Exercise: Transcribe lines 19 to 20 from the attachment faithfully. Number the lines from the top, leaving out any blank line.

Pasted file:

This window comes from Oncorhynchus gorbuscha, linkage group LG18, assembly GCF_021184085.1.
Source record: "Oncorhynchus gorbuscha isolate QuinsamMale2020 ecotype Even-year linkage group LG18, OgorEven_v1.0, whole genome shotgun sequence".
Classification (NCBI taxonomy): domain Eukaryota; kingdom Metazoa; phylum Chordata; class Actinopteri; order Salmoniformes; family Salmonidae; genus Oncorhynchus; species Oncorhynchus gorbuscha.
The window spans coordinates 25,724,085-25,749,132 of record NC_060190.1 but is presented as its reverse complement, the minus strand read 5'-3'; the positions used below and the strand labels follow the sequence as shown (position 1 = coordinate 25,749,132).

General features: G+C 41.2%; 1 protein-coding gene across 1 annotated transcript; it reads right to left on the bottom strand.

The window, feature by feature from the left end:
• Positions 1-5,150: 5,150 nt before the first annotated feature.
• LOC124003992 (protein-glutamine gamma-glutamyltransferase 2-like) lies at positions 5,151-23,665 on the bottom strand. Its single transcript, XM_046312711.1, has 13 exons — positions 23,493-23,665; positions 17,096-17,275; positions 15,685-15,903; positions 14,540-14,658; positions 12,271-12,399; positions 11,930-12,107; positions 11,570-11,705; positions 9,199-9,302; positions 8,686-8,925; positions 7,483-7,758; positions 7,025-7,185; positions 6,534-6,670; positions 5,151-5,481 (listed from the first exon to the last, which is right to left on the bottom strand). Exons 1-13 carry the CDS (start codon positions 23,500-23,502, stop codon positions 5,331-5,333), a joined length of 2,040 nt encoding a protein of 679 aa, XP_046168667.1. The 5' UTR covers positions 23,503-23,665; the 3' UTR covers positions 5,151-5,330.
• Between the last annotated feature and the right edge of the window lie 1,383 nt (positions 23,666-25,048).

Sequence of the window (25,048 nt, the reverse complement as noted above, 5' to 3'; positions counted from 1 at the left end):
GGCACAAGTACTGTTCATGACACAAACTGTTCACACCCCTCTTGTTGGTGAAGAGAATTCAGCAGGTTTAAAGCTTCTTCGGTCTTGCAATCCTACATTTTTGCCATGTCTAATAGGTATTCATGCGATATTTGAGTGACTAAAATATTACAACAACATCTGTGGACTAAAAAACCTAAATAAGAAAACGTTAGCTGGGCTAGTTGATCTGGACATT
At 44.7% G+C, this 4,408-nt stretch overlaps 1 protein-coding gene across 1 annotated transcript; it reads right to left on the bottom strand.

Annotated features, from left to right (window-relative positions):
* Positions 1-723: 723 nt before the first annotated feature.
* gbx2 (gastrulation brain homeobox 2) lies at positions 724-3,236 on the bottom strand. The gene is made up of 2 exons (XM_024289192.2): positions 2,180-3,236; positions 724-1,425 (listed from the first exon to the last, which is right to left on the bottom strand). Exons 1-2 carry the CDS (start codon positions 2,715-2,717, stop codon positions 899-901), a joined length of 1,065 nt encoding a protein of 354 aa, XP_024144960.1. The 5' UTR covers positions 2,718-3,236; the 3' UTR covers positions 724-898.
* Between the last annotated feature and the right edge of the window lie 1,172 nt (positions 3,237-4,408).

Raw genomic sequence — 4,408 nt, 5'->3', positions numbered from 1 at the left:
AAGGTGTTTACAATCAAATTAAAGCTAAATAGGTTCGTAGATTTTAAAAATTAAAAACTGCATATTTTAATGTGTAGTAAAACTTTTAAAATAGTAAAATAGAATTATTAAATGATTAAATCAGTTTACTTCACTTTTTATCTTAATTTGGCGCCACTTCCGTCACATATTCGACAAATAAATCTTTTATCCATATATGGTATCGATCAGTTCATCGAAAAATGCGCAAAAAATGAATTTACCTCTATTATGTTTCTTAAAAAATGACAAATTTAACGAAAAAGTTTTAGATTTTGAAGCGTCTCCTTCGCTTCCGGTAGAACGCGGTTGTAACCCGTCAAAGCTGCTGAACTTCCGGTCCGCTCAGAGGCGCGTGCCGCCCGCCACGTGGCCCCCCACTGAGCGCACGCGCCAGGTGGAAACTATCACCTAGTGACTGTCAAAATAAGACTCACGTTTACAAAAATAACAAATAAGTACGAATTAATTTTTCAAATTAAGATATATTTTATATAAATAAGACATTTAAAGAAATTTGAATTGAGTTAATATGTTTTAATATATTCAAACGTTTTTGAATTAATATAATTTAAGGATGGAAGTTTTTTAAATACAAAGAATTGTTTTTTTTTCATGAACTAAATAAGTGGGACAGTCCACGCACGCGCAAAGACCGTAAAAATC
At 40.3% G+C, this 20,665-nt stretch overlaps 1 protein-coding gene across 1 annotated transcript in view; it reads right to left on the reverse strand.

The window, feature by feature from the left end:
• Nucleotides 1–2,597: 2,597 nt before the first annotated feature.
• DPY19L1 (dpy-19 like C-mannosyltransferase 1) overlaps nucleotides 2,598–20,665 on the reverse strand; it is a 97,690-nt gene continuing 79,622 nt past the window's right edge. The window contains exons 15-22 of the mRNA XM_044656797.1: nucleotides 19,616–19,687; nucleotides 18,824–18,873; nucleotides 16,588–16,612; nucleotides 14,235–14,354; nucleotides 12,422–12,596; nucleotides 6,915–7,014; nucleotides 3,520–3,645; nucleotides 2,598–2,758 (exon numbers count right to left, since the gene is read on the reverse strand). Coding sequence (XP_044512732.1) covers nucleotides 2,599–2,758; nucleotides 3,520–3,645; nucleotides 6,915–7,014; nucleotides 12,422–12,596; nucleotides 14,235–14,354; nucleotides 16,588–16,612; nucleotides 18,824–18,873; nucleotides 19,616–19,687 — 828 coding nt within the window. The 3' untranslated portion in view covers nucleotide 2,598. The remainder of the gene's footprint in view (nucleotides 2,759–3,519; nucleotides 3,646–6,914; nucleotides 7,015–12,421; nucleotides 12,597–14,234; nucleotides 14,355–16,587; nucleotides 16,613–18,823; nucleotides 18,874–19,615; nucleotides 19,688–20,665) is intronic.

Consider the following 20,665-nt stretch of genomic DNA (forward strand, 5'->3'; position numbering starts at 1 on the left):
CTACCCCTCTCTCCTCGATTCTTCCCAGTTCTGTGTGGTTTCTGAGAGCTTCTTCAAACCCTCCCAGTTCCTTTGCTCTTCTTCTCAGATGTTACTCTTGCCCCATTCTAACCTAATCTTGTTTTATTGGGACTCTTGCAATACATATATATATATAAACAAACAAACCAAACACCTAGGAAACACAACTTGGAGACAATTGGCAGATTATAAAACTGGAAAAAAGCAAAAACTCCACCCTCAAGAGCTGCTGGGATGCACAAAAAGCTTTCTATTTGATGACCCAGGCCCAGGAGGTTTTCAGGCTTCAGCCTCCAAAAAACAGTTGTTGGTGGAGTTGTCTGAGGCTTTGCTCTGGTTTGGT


At 40.3% G+C, this 20,665-nt stretch overlaps 1 protein-coding gene across 1 annotated transcript in view; it reads right to left on the reverse strand.

The window, feature by feature from the left end: